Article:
He called his grandmother to check on her. She shared with him her story about how she fell on her porch and the first responders who were there for her -- including McCubbin.

"He said it was a great story," Matzenbacher said. "He put it on Facebook and the rest is history."

His post reached over a thousand likes and had hundreds of shares.

"My grandmother and I didn't realize when we shared that post that it would receive all of that publicity and love," Christopher Matzenbacher said.

He said they wanted to share because people do not hear nice things about law enforcement very often.

"In media today there's all of these reports on negative responses on law enforcement," he said. "This is just a good-hearted story."

On a recent Thursday, McCubbin came home from a play her daughter was in and checked her phone. Her phone had "blown up" with several text messages, calls and Facebook notifications.

McCubbin said she was surprised that so many people were shocked to find out that she checked on Matzenbacher.

"It's humbling but -- I think bigger than that -- the biggest message that I want people to get out of this is that this is not uncommon," McCubbin said. "This is very typical of the police department, of fire and of EMS -- locally and nationwide.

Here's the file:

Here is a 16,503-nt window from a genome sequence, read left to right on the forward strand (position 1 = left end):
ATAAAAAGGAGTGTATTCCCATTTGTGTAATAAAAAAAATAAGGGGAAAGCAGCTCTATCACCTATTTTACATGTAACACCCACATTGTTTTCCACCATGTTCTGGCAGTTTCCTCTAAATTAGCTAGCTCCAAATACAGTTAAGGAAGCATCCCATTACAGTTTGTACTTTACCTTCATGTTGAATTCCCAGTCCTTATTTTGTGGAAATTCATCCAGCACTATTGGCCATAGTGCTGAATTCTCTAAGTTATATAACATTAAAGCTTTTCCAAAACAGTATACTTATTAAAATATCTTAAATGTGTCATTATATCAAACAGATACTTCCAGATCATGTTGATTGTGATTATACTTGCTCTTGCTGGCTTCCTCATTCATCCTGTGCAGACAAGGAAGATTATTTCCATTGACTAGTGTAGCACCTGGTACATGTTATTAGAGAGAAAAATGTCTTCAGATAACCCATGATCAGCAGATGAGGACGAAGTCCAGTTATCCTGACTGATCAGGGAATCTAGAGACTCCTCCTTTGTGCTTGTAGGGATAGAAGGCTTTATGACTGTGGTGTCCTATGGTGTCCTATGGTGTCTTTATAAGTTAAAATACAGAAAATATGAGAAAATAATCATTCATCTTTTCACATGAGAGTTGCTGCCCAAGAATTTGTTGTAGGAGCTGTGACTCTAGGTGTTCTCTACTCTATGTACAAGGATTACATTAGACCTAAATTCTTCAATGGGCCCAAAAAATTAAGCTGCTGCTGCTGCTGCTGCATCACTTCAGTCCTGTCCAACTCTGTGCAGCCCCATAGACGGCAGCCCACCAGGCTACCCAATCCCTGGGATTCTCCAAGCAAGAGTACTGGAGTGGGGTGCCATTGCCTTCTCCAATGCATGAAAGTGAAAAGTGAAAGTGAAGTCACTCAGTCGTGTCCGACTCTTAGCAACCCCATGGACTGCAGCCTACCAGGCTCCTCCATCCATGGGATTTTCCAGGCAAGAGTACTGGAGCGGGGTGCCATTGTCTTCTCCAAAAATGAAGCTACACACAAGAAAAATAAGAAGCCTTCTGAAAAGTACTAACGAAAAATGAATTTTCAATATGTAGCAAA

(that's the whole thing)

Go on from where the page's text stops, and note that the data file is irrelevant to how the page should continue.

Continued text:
"This happens all of the time from all three of those first responder departments. I'm taken aback because it's unfathomable how something like this that is normal for me, it wasn't a question and not a big act.

"Norma needed someone to check on her and I was just checking on her."

McCubbin said she understands many people may not see that side of law enforcement and first responders.

"This isn't me, this is this job, the people that work here, with fire, the medics and EMTs, the Sheriff's Department -- this is them, this is what we do," she said.

Officers on the daily visit elementary school kids just to wish them a good morning, we have officers that buy homeless people food and donate their time to community events and many other acts of kindness, McCubbin said.

"They do these things without thinking, without second guessing," she said.

McCubbin gave credit to the people in her life and applauded first responders for giving their time to others too.

"I only knew to do this because of the people before me," she said. "Like my uncle, and the people here who raised me in law enforcement."

"The big part of all this is bringing recognition to the officers in this department, the deputies in this area, the firemen in Pittsburg Fire Department and the amazing people that work with Crawford County EMS. Because the day that Norma fell, they were the heroes that picked her up and took the time to make sure she was medically OK."

Regardless, Matzenbacher appreciates her "angel."

"She went above and beyond her call of duty for what she did," she said. "I appreciate it; she's such a sweet woman."

Copyright AP - Associated Press